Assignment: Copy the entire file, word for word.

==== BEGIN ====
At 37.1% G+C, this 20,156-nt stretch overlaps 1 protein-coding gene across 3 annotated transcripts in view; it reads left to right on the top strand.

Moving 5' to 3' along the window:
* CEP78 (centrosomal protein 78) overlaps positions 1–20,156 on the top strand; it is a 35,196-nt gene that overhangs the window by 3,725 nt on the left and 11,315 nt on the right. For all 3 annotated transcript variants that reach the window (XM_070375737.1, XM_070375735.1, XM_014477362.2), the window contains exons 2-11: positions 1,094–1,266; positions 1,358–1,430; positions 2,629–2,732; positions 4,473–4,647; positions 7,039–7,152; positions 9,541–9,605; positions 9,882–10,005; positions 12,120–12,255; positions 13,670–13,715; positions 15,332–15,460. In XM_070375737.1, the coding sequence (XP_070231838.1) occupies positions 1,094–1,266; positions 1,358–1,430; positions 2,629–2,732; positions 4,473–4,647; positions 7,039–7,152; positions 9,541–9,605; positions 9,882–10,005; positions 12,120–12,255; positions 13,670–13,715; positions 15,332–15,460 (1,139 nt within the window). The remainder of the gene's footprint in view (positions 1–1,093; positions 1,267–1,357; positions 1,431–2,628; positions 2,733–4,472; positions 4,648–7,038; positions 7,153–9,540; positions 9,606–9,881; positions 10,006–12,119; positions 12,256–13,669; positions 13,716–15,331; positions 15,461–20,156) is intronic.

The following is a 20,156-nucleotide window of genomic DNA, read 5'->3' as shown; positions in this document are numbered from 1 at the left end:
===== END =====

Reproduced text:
At 37.1% G+C, this 20,156-nt stretch overlaps 1 protein-coding gene across 3 annotated transcripts in view; it reads left to right on the top strand.

Moving 5' to 3' along the window:
* CEP78 (centrosomal protein 78) overlaps positions 1–20,156 on the top strand; it is a 35,196-nt gene that overhangs the window by 3,725 nt on the left and 11,315 nt on the right. For all 3 annotated transcript variants that reach the window (XM_070375737.1, XM_070375735.1, XM_014477362.2), the window contains exons 2-11: positions 1,094–1,266; positions 1,358–1,430; positions 2,629–2,732; positions 4,473–4,647; positions 7,039–7,152; positions 9,541–9,605; positions 9,882–10,005; positions 12,120–12,255; positions 13,670–13,715; positions 15,332–15,460. In XM_070375737.1, the coding sequence (XP_070231838.1) occupies positions 1,094–1,266; positions 1,358–1,430; positions 2,629–2,732; positions 4,473–4,647; positions 7,039–7,152; positions 9,541–9,605; positions 9,882–10,005; positions 12,120–12,255; positions 13,670–13,715; positions 15,332–15,460 (1,139 nt within the window). The remainder of the gene's footprint in view (positions 1–1,093; positions 1,267–1,357; positions 1,431–2,628; positions 2,733–4,472; positions 4,648–7,038; positions 7,153–9,540; positions 9,606–9,881; positions 10,006–12,119; positions 12,256–13,669; positions 13,716–15,331; positions 15,461–20,156) is intronic.

The following is a 20,156-nucleotide window of genomic DNA, read 5'->3' as shown; positions in this document are numbered from 1 at the left end: